By Brown, A. H. and Johnson, Z. B. and Kellogg, D. W. and Perkins, J. L. and Phillips, J. M. and Sugg, J. L., American Journal of Veterinary Research, 1996
Research Paper Web Link / URL:
Objective-To evaluate relations between hoof and performance data from bulls fed in a 112-day standardized postweaning feedlot performance test. Animals and Design-Breeds included were Angus (n = 20), Brangus (n = 19), Hereford (n = 31), and Simmental (n = 53). Hoof measurements, scores, and a 0.5-g hoof tissue sample were obtained from the right fore-foot of bulls on days 1 and 112 of 4 tests conducted in 3 locations in Arkansas. Data were analyzed, using least squares ANOVA. The model used included an overall mean, breed, farm of origin within breed, initial age, and initial weight within breed and residual. Residual and canonical correlations of the traits studied were calculated. Results-Residual correlations were found between some hoof minerals. Canonical correlations between performance traits and hoof minerals, between hoof characteristics and hoof minerals, and between hoof characteristics and performance traits were 0.62 and 0.45 (P < 0.05), 0.54 and 0.40 (P < 0.05), and 0.56 (P < 0.01) and 0.26 (P > 0.05), respectively. Conclusions-These data suggest that a relation exists between performance traits and hoof mineral composition and hoof characteristics and mineral composition. The visual scoring system for these data did not genetically separate bulls on the basis of claw quality. Clinical Implications-By selecting bulls with high claw quality, cattle producers are decreasing the chances of premature culling because of hoof laminitis. Therefore, by obtaining hoof measurements and mineral composition in a feedlot performance test, producers should have the tools to select bulls for increased lifetime performance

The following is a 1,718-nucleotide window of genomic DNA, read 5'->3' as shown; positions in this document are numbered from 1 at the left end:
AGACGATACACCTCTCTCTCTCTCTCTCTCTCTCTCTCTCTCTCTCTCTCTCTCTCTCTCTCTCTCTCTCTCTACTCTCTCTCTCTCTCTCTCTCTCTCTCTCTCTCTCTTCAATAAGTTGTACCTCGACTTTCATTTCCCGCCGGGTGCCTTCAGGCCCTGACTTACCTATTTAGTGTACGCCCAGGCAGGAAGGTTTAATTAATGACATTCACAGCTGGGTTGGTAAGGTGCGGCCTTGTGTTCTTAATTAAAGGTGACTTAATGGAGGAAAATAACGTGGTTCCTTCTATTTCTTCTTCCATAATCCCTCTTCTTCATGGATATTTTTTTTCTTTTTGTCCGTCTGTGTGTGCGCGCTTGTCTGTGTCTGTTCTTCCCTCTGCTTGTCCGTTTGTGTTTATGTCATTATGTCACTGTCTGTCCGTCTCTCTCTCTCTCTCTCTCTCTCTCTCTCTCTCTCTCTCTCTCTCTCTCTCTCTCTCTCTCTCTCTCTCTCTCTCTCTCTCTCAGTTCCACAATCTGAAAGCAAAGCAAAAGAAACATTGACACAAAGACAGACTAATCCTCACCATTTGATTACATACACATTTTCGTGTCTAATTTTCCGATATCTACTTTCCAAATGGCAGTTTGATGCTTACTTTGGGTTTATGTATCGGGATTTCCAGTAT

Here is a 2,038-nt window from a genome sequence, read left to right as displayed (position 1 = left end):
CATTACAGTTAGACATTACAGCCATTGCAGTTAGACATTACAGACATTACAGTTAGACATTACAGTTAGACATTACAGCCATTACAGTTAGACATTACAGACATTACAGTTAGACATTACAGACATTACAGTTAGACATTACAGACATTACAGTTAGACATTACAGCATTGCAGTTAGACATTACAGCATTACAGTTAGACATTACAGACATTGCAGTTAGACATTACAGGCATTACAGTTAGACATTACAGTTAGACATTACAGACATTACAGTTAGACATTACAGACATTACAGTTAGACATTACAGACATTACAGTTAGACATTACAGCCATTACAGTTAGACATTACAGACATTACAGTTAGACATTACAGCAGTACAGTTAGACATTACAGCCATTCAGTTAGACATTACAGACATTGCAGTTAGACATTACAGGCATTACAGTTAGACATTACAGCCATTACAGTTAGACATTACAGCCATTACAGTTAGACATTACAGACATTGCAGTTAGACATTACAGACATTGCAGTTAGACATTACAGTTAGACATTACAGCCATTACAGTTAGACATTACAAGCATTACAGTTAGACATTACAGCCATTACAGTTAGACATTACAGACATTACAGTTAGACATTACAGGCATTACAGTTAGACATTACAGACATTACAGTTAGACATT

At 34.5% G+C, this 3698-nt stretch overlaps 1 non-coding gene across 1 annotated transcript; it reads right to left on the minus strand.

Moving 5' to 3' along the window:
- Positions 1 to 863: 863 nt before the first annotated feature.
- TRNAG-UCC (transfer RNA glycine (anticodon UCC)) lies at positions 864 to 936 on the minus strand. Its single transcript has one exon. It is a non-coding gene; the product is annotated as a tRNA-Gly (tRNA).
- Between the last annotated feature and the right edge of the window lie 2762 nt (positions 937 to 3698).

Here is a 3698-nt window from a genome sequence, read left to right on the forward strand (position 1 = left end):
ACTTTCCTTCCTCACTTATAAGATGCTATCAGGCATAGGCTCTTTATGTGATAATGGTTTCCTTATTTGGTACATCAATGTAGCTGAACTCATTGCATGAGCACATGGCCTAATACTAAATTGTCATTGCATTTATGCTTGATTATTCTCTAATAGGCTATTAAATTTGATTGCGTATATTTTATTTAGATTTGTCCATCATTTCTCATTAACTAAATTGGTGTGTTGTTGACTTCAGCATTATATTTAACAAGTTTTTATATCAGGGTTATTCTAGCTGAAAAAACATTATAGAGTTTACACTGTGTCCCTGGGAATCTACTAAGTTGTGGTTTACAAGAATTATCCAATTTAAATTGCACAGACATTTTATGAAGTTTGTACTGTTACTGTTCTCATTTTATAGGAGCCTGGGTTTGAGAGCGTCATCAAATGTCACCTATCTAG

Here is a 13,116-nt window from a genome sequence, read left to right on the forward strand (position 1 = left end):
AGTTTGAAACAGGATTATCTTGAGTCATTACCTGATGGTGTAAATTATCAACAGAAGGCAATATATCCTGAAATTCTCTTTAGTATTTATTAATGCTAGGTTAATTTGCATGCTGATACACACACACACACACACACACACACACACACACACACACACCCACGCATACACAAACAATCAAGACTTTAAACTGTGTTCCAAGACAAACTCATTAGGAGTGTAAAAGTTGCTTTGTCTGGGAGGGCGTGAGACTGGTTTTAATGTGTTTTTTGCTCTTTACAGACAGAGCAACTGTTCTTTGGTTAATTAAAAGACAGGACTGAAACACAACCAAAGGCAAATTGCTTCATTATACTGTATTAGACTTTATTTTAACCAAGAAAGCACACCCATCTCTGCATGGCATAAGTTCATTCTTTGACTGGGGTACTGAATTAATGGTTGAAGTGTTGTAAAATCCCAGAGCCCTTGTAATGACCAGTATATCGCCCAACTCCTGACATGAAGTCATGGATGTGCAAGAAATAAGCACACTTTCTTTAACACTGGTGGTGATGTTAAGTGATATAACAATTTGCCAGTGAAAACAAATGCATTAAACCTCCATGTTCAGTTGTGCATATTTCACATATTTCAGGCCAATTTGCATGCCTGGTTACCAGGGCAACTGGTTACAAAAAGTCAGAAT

We welcome and encourage discussion of our linked research papers. Registered users can post their comments here. New users' comments are moderated, so please allow a while for them to be published.